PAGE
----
Augustus John: The New Biography by Michael Holroyd, Vintage pounds 9.99. Holroyd published his original two volumes in 1974-5. Then, in the late 1980s, a large cache of John correspondence became available and Holroyd decided on this complete rewrite. It brings forward much new information without changing the basic story - a marvellous one, of a forceful character and great natural talent. The handsome, flamboyant, claustrophobic John was a brilliant draughtsman who made striking, idiosyncratic portraits of his famous subjects. He was also a sexual buffoon and a lunchtime legend, all making for an entertaining read.

The Guest by Charlotte Cory, Faber pounds 7.99. A defunct civic lottery has been to Cory's Knibden what the Flitch is to Dunmow: the town was built on it. A new variation on the theme of chance wealth is introduced to the place by an anonymous stranger, who comes there to die. His cryptic will requires an investigator to be appointed to delve into the town's secrets and solve an unspecified mystery. This in turn will reveal who is to inherit the estate left by the stranger. The narrator is Hester Jones, another stranger, who gets the sleuthing job. Knibden is a townscape peopled not so much with characters as "characters", like Dylan Thomas's Llarregub, Stanley Spencer's Cookham or - in a simile the novel itself authorises - the manor house in Cluedo. As Cory indulges her Dickensian talent for curious personal histories, the town's secrets are turned inside out. But the reader must be prepared for a meandering experience, beautifully written but not necessarily reaching a tidily knotted conclusion.

The Web of Life by Fritjof Capra, HarperCollins pounds 8.99. The Dennett- Dawkins reductionists have had a pretty good run lately, but here is a contrary view of life from the holistic scientist who wrote the influential Tao of Physics. It is really a restatement of the Gaia Hypothesis, first put forward by James Lovelock, that the world can be considered a living being. Capra goes on to flesh out the notion - derived from Gregory Bateson's pioneering Ecology of Mind - that cognition is a principle of nature, not a side-effect. More recent concepts such as gene-trading are introduced, and competitive evolution is adjusted in favour of co-operative bio-networks evolving symbiotically. The crucial difference between cyclical eco-systems and linear industrial ones is laid out: in the former, waste is absorbed elsewhere in the system; the ultimate product of the latter is waste itself.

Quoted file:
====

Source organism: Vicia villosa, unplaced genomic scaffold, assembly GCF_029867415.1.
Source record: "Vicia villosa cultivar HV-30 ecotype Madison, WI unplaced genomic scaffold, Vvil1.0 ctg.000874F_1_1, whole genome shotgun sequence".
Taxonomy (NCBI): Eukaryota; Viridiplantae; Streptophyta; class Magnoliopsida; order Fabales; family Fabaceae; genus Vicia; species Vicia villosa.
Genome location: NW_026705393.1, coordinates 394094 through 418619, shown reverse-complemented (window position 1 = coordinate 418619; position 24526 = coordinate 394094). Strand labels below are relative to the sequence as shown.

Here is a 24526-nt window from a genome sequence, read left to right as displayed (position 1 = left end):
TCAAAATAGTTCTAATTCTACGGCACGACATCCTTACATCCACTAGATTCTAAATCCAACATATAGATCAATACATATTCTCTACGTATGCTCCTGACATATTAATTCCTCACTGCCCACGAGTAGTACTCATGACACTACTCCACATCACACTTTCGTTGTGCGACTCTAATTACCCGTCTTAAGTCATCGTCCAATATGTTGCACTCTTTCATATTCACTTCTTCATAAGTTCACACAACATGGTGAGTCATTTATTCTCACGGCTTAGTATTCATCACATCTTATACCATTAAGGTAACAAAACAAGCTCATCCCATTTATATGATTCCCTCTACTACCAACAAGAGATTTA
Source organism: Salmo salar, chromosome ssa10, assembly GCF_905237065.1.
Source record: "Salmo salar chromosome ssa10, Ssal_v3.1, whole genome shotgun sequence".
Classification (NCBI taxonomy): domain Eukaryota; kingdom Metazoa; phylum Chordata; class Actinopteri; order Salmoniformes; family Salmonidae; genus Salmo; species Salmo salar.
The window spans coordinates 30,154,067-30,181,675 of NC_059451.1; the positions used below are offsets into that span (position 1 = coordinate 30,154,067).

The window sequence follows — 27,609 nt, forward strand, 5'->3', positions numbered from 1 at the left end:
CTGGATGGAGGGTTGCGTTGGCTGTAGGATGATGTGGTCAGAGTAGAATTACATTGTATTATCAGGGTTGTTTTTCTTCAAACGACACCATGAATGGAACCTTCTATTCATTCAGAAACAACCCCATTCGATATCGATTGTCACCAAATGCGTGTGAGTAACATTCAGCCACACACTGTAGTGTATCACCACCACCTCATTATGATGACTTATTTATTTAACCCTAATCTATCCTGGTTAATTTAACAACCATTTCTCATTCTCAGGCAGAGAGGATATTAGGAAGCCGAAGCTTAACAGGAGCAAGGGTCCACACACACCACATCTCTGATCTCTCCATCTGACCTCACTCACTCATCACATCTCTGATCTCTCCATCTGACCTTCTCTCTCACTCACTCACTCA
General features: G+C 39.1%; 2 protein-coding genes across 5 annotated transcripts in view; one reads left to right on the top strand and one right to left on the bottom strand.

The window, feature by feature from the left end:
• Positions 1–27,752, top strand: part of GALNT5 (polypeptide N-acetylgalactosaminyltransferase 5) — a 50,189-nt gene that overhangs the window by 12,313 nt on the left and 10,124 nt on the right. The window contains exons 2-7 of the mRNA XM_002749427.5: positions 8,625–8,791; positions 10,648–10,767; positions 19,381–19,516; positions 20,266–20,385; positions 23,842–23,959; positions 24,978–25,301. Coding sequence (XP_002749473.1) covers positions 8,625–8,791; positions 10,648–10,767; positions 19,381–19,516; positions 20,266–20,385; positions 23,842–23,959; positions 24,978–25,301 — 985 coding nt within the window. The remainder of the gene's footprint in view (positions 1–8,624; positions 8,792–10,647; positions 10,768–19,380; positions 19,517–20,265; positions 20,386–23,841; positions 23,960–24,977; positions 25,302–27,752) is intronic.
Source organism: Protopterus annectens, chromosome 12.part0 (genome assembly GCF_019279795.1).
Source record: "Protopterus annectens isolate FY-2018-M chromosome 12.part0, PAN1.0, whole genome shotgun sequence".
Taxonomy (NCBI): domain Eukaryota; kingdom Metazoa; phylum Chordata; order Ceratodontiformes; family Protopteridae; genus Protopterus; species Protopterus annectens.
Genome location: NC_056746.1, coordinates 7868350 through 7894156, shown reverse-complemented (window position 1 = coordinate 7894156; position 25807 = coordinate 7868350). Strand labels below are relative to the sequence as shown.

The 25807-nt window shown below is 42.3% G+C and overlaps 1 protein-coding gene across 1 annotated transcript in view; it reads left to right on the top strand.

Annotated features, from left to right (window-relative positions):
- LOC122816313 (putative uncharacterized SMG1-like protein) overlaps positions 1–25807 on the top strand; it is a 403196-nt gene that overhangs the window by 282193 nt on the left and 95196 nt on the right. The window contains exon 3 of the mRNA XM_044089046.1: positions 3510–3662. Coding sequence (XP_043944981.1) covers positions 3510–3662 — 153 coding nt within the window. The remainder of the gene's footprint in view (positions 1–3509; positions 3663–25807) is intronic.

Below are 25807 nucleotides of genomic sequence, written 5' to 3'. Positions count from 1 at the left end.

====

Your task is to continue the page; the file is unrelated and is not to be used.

When the Music Stops by Norman Lebrecht, Pocket Books pounds 7.99. With the Three Tenors, Gorecki's 3rd, Canto Gregoriano and Mark McCormack, classical music really was beginning to look like the new football. The fees which top performers command are astronomical: Von Karajan, the ex-Nazi conductor, died worth pounds 163 million; Pavarotti's annual earnings approach pounds 20 million. Lebrecht's case is that the cupidity of the promotable few threatens the welfare of the anonymous, violin-sawing many. The finances of this back- scratching, back-stabbing industry are top-heavy. The classical CD boom is now in bust mode, with releases falling off by half. Meanwhile, the aggressiveness of agents and promoters continues to erode the culture of public subsidy and performance which we all take for granted.

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